It's been a recurring theme since Paul Pasqualoni took over for Randy Edsall before the 2011 season: The lack of offensive firepower put immense pressure on the defense to keep games close, a unplanned strategy that has gotten progressively worse with each passing season.
But first-year coach Bob Diaco is going about the arduous task of changing ... well, everything -- from the players' mindsets, to their on-field performance to, ultimately, the outcome. It won't be quick or easy, but Diaco has a plan and given all that's transpired in the last three seasons, it's a start.
But all the positive thinking can't change the reality that UConn's offensive line just isn't very good right now. They've given up more sacks than any other FBS team (15), rank last in the country in tackles for loss (32) and the team's leading rusher is quarterback Chandler Whitmer, who didn't even start the first game.
“Too many negative plays,” Diaco conceded earlier this week, via SNY.com. ” Too many plays we can not get started properly because people are in the backfield. We understand it’s a work in progress, but it needs to be addressed at a higher level. Sacks and TFLs. It’s hard to get going when you are behind the chains or players are being harassed before they get started.”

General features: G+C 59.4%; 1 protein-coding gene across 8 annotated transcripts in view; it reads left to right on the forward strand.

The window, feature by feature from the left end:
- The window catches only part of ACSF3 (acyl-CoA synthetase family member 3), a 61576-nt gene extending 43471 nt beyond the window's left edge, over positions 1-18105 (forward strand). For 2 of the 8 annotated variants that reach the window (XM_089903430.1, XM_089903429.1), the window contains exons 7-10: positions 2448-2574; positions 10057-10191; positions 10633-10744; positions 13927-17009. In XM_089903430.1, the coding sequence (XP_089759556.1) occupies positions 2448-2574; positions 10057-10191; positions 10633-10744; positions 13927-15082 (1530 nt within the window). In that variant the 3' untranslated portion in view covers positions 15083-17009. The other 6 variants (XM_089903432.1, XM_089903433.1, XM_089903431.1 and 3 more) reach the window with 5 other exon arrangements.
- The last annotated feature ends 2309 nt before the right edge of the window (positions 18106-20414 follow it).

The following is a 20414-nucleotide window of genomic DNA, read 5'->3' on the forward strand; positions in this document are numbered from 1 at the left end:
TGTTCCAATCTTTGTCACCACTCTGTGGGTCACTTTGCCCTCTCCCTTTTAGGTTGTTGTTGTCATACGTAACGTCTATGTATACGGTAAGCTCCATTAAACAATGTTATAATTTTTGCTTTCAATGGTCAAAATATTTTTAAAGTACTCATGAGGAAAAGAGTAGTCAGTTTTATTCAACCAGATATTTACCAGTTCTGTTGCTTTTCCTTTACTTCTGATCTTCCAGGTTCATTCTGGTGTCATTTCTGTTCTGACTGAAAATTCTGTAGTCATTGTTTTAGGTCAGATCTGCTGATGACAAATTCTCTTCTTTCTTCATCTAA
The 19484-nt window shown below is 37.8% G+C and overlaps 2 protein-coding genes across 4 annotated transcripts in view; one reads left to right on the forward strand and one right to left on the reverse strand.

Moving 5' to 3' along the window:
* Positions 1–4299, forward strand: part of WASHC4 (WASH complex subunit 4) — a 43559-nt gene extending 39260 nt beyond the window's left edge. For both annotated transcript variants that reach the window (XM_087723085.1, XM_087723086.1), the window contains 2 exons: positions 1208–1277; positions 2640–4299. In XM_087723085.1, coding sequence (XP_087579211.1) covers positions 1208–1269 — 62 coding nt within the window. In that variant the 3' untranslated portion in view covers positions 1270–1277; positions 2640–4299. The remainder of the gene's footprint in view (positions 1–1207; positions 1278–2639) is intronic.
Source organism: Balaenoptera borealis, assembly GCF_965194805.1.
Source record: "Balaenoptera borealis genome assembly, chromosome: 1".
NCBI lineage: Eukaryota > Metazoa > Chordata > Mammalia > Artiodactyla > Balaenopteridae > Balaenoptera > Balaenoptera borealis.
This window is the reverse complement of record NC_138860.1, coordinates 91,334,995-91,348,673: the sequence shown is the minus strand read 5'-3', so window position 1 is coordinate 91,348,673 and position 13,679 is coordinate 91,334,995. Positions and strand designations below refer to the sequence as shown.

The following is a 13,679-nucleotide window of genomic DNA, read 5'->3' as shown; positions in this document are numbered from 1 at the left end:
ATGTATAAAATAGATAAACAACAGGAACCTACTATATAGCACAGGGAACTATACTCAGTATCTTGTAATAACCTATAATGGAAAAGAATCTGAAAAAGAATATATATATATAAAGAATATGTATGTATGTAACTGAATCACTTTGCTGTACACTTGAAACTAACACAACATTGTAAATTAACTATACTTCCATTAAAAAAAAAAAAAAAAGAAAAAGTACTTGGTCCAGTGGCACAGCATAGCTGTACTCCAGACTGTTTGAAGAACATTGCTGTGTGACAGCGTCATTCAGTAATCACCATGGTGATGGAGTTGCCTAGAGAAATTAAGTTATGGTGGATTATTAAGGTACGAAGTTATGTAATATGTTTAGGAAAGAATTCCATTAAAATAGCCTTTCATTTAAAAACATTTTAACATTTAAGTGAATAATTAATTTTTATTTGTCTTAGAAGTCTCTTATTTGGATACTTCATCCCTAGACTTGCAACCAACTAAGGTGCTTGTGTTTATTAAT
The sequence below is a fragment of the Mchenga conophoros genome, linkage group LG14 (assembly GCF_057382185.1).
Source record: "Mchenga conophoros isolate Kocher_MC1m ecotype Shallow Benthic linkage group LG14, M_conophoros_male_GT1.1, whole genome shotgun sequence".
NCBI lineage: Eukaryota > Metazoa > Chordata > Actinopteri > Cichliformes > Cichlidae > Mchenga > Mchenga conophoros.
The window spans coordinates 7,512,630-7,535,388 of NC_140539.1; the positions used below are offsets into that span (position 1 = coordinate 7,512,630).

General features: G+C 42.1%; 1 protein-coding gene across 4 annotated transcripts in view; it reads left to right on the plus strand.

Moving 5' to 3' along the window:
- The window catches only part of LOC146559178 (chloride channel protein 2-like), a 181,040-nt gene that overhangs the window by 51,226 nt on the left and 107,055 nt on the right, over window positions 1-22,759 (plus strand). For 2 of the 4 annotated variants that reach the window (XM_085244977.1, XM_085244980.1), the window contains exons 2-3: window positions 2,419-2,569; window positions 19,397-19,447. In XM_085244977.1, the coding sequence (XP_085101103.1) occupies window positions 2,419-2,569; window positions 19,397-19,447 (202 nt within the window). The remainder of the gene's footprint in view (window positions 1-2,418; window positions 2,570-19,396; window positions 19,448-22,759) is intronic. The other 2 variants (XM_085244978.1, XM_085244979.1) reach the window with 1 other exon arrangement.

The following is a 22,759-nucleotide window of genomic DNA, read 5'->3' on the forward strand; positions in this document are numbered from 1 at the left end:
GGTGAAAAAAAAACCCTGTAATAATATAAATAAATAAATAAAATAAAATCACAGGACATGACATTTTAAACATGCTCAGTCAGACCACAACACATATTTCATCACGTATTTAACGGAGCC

The immediate problem: Reinforcements aren't on the way. As the old coaching bromide goes, it is what it is, and for Diaco, right now it isn't very good. Even the always-positive coach was realistic about this.
"There are only a couple of guys who played some, guys that we are really counting on like a Richard Levy, Andreas (Knappe), Dalton (Gifford), they never really played let alone (Tyler) Samra, (Trey) Rutherford, (Ryan) Crozier," he said.
"They need a lot of work. They are working, they are trying. We need to be more sensitive as a whole team to their needs than we have been. We have been working hard but I think it even needs another layer of care. That might be with the daily structure, that might be daily assistance. Maybe we really inspect the installation so we aren't a jack of all trades and master of none. We ave a chance to maybe master a few jobs, maybe we decrease some of the run menu and give them a few things that they can really sink their teeth into. It is not a play selection issue, it is play execution issue. Every play looks bad when every play looks like they are storming the castle."
The next test comes Friday night when the Huskies face USF.